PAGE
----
The late actor Meshach Taylor, who died Saturday at the age of 67, was best known for his work on television, particularly his role in the hit 1980s sitcom "Designing Women." Taylor didn't have an extensive movie career, but his passing reminds us that he did star in one of the more unusual big-screen ensembles of that wacky decade, "Mannequin," a movie that was oddly notable for the careers it helped launch (or provided a detour for).
Directed and co-written by Michael Gottlieb and released in 1987, "Mannequin" starred Andrew McCarthy as a frustrated artist turned window dresser who falls in love with a department store dummy that comes to life, played by Kim Cattrall. Critics panned the farcical rom-com, but it performed well at the box office, grossing $42 million.
Taylor stole his fair share of scenes as Hollywood Montrose, the flamboyant visual merchandiser who helps McCarthy save the girl and gleefully drops unsubtle innuendo such as "Mine's bigger than yours is!" while spraying mall security guards with a fire hose. (Yes, the movie is dated by more than just its fashion.)
Taylor was also the only major cast member to reprise his role in the sequel "Mannequin Two: On the Move" in 1991, though it failed to achieve its predecessor's cult status.
McCarthy, meanwhile, was becoming known as a Brat Pack member when "Mannequin" came out, having starred in "St. Elmo's Fire" and "Pretty in Pink," and the film didn't do much to expand his horizons beyond his boy-next-door persona. In a review for the Washington Post, Rita Kempley wrote, "McCarthy, as innocuous as blow-dried hair, is a cut above other tepid teen hunks of the '80s, and does no harm to the environment in his romps with Cattrall."
McCarthy would go on to star in "Less Than Zero," "Weekend at Bernie's" and "The Joy Luck Club," and is currently active as a TV actor and director; he's also a travel writer.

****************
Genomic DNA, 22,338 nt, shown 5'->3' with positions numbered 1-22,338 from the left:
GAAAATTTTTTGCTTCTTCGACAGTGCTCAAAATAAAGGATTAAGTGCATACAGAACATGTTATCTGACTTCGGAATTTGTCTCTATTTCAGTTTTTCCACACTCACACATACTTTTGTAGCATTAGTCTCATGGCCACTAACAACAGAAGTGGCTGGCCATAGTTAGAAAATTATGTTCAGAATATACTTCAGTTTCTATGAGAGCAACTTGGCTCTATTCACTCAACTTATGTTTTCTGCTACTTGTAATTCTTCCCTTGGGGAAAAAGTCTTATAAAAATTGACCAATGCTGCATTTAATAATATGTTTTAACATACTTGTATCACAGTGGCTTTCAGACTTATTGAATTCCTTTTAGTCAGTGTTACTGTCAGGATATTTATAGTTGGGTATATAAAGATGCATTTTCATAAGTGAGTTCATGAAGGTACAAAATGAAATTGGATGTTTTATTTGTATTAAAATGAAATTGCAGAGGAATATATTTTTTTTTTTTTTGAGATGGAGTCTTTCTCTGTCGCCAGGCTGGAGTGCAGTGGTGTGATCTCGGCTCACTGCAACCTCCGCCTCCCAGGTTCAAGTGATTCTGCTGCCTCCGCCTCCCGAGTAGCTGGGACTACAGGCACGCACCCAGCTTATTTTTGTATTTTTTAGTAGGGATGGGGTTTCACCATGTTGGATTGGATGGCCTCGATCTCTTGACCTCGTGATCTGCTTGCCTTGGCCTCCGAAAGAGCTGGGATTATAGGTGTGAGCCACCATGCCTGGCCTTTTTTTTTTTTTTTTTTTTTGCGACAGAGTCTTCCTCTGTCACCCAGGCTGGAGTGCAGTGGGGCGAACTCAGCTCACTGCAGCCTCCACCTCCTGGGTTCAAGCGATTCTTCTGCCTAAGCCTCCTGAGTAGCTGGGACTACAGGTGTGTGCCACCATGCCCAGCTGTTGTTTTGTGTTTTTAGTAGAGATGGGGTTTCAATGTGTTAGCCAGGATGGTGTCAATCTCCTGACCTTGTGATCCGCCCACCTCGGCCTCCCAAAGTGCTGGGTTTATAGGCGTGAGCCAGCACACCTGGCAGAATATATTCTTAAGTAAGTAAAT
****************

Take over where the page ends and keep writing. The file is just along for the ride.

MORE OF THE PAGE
Cattrall's performance in "Mannequin" wasn't exactly a showcase of serious acting chops either — the movie's premise, mind you, had her playing an Egyptian princess reincarnated as fiberglass figurine — but did show some early glimpses of the irreverence and sex appeal that she used as Samantha in the groundbreaking HBO comedy "Sex and the City."
Reviewing "Mannequin" upon its release, Roger Ebert panned the movie but wasn't too hard on McCarthy and Cattrall, writing, "In years to come, they probably will look back on this project with a rueful smile and a shrug, much as Paul Newman must remember 'The Silver Chalice.'"
Joining them in shrugging, presumably, would be supporting players James Spader, Estelle Getty and G.W. Bailey. For Spader, the film marked a reunion with "Pretty in Pink" co-star McCarthy. This time he played a slimy, scheming executive who has it out for our hero.
Spader, perhaps the most accomplished of the movie's alumni, will soon be playing something of a high-tech mannequin himself as the robot supervillain Ultron in Marvel's "Avengers: Age of Ultron." He's currently starring in the NBC hit drama "The Blacklist."
Getty, who played the kindly department store owner in "Mannequin," would enjoy an '80s sitcom run similar to Taylor's via "The Golden Girls," which ran for seven seasons. She died in 2008.
Bailey, a "Police Academy" alum, played a gruff security guard with an odd habit of talking to his dog. After "Mannequin" and subsequent "Police Academy" installments, he hasn't appeared much on the big screen, though he has found steady work on TV playing crusty cops, most recently on "The Closer" and "Major Crimes."